Visitors to SeaWorld Orlando who follow the joyous screams from the park’s Mako roller coaster and the path around nearby exhibits will eventually encounter a bucolic freshwater pond stocked with fish, logs and plant life.
In contrast to the amusement from the park’s thrilling rides, this particular corner of SeaWorld is in the more serious business of saving lives. It is where the park cares for rescued manatees it is preparing to release.
Though manatees were removed from the endangered species list in 2016 as their numbers increased, the lumbering animals that graze in shallow water— and whose image is ubiquitous on Florida license plates—remain vulnerable to threats including boat collisions, storms and red tide, a toxic algae bloom that by August last year had contributed to more manatee deaths than the 538 that died in 2017.
“Even though manatees have recently been downgraded from ‘endangered’ to ‘threatened,’ they’re still a concern,” says Nicholas Ricci, a lead Animal Care Specialist at SeaWorld’s manatee rescue area, as he hunches over the freshwater pool housing the animals. “We really want to make sure that we’re giving the species every chance to recover.”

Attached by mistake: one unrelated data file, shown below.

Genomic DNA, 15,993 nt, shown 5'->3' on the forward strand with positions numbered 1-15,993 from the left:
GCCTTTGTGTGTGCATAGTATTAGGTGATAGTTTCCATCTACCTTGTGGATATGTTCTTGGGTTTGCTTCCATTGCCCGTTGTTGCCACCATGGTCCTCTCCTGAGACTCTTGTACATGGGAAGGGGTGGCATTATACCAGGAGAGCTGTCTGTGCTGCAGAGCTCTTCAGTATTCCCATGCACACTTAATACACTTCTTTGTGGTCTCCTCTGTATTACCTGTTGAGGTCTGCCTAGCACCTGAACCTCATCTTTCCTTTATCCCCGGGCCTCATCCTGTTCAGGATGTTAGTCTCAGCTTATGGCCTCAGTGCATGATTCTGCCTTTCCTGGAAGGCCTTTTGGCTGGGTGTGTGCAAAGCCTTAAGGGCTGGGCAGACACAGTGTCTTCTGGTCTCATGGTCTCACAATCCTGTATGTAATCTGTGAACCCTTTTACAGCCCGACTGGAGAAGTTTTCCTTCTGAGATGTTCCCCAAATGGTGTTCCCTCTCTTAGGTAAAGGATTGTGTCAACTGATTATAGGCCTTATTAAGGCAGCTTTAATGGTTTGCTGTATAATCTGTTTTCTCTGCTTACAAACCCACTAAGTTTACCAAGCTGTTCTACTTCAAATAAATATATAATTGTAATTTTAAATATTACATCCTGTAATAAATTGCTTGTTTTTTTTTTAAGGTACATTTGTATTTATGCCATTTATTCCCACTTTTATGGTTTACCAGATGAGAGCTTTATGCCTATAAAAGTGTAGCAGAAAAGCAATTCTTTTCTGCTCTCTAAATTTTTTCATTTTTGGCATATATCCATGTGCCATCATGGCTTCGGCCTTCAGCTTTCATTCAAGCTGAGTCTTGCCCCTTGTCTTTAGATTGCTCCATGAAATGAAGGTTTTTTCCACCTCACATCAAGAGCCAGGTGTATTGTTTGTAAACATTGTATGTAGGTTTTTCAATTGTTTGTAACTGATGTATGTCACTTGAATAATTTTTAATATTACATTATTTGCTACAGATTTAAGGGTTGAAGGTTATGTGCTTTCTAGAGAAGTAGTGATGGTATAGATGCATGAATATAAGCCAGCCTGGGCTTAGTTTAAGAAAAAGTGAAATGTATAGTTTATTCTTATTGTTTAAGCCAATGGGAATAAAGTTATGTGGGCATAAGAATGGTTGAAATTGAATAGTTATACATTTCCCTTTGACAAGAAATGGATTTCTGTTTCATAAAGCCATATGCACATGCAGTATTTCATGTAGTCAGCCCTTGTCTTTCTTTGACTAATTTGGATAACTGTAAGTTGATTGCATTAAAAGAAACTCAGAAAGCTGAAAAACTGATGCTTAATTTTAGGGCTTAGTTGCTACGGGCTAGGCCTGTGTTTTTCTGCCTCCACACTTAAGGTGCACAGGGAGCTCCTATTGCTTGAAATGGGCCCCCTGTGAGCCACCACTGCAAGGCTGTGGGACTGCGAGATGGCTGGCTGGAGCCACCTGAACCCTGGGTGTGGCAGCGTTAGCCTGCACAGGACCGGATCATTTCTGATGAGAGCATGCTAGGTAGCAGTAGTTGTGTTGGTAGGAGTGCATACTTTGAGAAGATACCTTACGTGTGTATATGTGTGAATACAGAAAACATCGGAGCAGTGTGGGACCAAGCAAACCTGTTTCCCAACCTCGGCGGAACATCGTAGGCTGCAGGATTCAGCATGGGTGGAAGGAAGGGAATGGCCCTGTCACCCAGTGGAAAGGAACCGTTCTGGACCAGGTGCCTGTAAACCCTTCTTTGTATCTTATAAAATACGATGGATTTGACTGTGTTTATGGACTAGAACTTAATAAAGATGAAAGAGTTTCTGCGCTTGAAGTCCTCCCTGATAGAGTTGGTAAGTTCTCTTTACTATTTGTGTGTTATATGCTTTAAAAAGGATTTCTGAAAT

SeaWorld is one of about a dozen zoos, aquariums and marine facilities under the umbrella of Florida state and federal wildlife agencies that rescue and rehabilitate distressed manatees to release the animals back into the wild. The facilities include the Miami Seaquarium; Epcot’s Living Seas at Disney World; and three out-of-state zoos: in Cincinnati and Columbus, Ohio, and in Pittsburgh, Pennsylvania, which can care for healthier manatees if Florida groups are overwhelmed with animals needing more urgent care.
The facilities make up the Manatee Rehabilitation and Rescue Program. “It’s a conglomerate of a whole bunch of aquariums and zoos and US Fish and Wildlife, all working together to make sure that we look at each other’s cases, and everyone talks to each other to make sure that animals that are ready to be released get released, and in the right location,” Ricci says.
SeaWorld’s freshwater manatee pool—the water can also be made brackish since manatees live in both fresh and saltwater—includes two resident female manatees that appear unable to be released into the wild. Sara was orphaned in 1986 and has become too attached to people, Ricci says. The animal could be tempted to approach boats and get wounded by propellers—scars from boats appear on the backs of many Florida manatees—or become caught in a storm drain or entangled in fishing line.
The rescuers fear releasing the second manatee, Oakley, because she doesn’t adapt to change. Each time they’ve prepared Oakley for release and changed her environment, however slightly, the animal has stopped eating.